When I was a child, my father would come into my room most mornings and ask me to choose which tie he should wear with the suit he had on that day. He usually brought two ties into my room from which I could choose. As I got older, sometimes I felt that neither choice was ideal, and I’d head over to his tie rack to suggest a better option. I adored my dad, and I took my job helping him with his ties quite seriously.
As a humane educator, my job now includes offering other people choices, although the choices revolve around more pressing issues than tie fashions. Offering positive choices is the 4th element of quality humane education, and it’s a critical component to creating a humane, sustainable and peaceful world. Humane education explores the greatest challenges of our time (e.g., global warming, resource depletion, human rights, institutionalized animal cruelty, habitat destruction, overpopulation, economic stability, etc.), and it offers positive choice-making as an integral component ofchangemaking . Like my father, I try to offer people a couple of choices that are reasonable and good, but sometimes no such choices are available, and my students must head to the “tie rack” of choices to find something better.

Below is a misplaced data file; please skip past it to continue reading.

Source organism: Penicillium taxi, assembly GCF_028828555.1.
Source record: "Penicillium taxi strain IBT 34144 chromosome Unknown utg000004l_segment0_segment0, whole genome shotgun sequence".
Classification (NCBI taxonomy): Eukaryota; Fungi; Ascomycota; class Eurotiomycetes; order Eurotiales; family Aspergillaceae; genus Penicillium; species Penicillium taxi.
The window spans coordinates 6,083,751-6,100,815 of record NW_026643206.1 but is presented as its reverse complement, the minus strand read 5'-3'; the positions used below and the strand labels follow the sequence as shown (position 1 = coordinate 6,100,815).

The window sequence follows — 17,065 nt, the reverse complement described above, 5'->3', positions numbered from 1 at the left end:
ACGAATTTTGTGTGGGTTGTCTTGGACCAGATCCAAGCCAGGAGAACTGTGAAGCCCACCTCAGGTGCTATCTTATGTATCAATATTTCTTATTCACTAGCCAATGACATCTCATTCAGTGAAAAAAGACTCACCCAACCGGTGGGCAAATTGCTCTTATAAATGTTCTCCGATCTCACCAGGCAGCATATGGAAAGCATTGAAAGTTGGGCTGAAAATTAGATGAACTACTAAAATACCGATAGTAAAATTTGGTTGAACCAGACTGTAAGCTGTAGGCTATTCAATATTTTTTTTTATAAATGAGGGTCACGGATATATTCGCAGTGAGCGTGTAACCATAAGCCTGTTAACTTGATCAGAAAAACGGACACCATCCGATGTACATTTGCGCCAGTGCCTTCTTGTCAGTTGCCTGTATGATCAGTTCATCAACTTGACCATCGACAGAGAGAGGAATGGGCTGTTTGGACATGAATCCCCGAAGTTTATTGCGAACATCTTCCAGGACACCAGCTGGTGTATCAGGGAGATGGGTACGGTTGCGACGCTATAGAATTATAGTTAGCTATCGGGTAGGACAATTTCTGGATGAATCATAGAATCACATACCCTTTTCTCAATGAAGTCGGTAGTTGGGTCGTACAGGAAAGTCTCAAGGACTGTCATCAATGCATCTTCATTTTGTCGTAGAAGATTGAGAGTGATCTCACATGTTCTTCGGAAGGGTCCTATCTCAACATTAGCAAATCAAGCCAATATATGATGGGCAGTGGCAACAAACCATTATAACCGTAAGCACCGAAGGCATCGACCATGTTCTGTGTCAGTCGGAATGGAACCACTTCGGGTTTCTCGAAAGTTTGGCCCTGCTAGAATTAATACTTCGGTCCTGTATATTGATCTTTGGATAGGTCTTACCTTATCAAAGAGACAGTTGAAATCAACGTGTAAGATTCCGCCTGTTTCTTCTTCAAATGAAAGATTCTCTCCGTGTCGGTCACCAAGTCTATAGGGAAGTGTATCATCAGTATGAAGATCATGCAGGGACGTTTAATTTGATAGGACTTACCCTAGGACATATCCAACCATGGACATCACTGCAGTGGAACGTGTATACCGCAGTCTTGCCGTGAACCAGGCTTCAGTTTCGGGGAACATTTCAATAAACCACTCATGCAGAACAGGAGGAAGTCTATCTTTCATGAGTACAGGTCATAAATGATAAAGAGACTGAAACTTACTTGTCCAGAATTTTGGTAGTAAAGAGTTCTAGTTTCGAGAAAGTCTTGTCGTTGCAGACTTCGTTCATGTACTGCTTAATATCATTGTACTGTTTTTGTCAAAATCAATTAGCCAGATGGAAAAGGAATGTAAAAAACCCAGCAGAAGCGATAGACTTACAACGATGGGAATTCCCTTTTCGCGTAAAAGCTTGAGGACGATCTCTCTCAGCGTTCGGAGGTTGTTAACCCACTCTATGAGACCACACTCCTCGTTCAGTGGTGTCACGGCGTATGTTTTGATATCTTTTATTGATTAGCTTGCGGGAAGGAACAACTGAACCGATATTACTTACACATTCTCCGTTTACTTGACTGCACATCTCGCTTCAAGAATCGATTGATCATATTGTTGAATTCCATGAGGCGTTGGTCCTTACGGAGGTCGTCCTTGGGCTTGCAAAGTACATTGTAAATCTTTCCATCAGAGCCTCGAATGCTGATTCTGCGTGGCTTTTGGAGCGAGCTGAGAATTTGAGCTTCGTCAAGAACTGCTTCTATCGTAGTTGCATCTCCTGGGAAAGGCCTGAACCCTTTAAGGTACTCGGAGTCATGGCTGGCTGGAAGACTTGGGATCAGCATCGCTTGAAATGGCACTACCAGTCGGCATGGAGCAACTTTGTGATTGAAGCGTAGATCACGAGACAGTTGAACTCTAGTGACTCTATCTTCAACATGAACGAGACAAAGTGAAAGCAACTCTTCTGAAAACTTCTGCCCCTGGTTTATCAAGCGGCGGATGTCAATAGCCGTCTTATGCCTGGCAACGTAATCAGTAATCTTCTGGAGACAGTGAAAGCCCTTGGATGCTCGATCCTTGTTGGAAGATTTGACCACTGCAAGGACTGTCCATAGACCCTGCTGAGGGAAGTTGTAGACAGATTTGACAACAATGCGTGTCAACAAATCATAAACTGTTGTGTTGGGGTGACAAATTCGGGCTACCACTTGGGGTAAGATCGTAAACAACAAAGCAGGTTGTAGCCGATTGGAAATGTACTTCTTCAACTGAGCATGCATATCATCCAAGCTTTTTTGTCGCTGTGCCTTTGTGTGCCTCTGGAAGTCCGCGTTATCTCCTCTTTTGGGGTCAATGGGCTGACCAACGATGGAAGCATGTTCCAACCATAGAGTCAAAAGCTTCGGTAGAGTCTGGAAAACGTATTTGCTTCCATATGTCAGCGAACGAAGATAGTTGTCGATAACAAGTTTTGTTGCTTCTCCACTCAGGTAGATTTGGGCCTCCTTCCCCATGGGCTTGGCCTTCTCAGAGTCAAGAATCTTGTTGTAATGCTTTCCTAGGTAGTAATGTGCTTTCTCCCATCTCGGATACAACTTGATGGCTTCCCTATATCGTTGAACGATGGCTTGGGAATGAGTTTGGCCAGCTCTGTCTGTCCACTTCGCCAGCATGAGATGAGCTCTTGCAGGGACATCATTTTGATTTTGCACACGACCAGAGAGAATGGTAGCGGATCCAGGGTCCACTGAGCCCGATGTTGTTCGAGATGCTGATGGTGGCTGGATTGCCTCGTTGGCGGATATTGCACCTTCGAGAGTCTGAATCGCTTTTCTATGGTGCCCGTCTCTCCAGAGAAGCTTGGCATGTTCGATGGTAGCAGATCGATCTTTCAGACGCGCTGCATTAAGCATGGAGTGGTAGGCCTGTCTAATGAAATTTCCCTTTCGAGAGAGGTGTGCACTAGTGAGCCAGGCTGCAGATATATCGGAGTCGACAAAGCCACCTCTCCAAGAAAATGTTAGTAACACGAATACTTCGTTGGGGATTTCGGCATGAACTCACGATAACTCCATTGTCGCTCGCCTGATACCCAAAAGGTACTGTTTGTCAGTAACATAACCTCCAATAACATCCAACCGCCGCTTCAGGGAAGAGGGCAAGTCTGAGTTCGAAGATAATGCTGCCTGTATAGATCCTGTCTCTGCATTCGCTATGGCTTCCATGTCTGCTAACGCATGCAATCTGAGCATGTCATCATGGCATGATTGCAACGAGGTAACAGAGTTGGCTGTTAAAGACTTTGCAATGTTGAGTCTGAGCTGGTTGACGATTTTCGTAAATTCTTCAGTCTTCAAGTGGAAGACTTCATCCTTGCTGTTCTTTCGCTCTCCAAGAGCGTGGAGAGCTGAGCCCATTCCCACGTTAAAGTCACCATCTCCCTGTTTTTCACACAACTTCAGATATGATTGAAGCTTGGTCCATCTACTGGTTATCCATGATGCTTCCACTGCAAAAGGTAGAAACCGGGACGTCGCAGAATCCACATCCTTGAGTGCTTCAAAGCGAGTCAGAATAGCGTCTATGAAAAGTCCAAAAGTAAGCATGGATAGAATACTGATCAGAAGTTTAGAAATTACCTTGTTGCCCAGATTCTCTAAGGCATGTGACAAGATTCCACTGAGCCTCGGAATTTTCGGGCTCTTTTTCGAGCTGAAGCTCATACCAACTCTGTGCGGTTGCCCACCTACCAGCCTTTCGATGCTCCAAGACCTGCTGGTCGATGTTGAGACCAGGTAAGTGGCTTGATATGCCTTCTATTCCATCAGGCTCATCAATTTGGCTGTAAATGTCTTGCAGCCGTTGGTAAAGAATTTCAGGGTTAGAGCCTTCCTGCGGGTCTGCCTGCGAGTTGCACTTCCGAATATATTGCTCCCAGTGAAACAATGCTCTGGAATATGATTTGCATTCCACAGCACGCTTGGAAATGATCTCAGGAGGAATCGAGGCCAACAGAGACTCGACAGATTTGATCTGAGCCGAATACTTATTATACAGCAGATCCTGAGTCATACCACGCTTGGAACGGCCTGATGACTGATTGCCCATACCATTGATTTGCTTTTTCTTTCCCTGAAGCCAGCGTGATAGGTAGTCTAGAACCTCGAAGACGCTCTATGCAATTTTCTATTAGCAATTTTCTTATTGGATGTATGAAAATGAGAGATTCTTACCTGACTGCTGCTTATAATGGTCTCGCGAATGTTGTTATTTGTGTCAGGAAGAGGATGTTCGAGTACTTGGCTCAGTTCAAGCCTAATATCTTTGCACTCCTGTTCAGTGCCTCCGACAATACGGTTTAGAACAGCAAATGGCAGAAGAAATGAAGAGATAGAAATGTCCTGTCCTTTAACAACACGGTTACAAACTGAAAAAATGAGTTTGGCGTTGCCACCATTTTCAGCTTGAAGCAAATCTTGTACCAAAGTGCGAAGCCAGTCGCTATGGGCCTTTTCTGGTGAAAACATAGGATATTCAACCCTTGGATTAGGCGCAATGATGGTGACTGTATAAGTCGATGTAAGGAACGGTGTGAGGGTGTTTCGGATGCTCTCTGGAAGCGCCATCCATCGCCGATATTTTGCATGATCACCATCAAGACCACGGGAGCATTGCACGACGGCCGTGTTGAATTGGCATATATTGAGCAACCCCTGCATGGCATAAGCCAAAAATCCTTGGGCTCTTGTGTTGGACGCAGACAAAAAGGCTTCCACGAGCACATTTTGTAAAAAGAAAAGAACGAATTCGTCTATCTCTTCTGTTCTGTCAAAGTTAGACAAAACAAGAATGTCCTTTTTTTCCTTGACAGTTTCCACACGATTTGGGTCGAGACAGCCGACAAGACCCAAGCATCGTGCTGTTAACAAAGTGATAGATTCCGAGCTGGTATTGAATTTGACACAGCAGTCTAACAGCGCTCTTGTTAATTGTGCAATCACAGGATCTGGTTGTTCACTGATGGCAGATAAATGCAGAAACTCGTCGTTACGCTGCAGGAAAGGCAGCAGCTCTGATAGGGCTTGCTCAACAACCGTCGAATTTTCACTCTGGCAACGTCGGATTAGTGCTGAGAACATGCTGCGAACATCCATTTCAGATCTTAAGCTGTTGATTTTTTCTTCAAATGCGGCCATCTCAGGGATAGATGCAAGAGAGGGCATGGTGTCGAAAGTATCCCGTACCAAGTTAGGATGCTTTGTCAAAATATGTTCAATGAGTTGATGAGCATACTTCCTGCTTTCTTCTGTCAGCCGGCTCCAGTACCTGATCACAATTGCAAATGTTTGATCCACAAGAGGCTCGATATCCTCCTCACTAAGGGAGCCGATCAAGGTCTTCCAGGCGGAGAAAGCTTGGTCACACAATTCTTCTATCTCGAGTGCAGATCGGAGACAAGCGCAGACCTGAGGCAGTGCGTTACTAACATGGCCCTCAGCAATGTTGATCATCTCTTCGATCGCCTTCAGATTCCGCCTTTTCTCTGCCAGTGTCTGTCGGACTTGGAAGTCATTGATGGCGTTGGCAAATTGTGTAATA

When there’s nothing quite good enough on the tie rack – no pattern or fabric that fits – system-changing and creativity are paramount. I never faced an insoluble tie choice with my father, but there were days I lingered for a long time, uncertain about the best choice. The best choice might have entailed designing a new tie.
We need to design new systems to solve many of our entrenched problems. The key is to recognize when a choice is good enough and when to engage fully in the process of designing aMOGO choice because none are suitable. In my new book, Most Good, Least Harm, I offer 7 keys to operationalizing the MOGO principle. Key 5 is “Model your Message and Work for Change.” In other words, wear the best tie you can while designing the best tie possible. We must all engage in system-changing — whether through our work, our volunteerism, or our charitable donations — in order to create the systems that make all our choices MOGO ones. And, at the same time, to the greatest extent possible we must model our message relying on what “ties” currently exist.
Filed under: keys to MOGO, MOGO (Most Good), positive choices, systemic change Tagged: | fathers, humane education, modeling your message, MOGO choices, MOGO principle, neckties, positive choices, systemic change, ties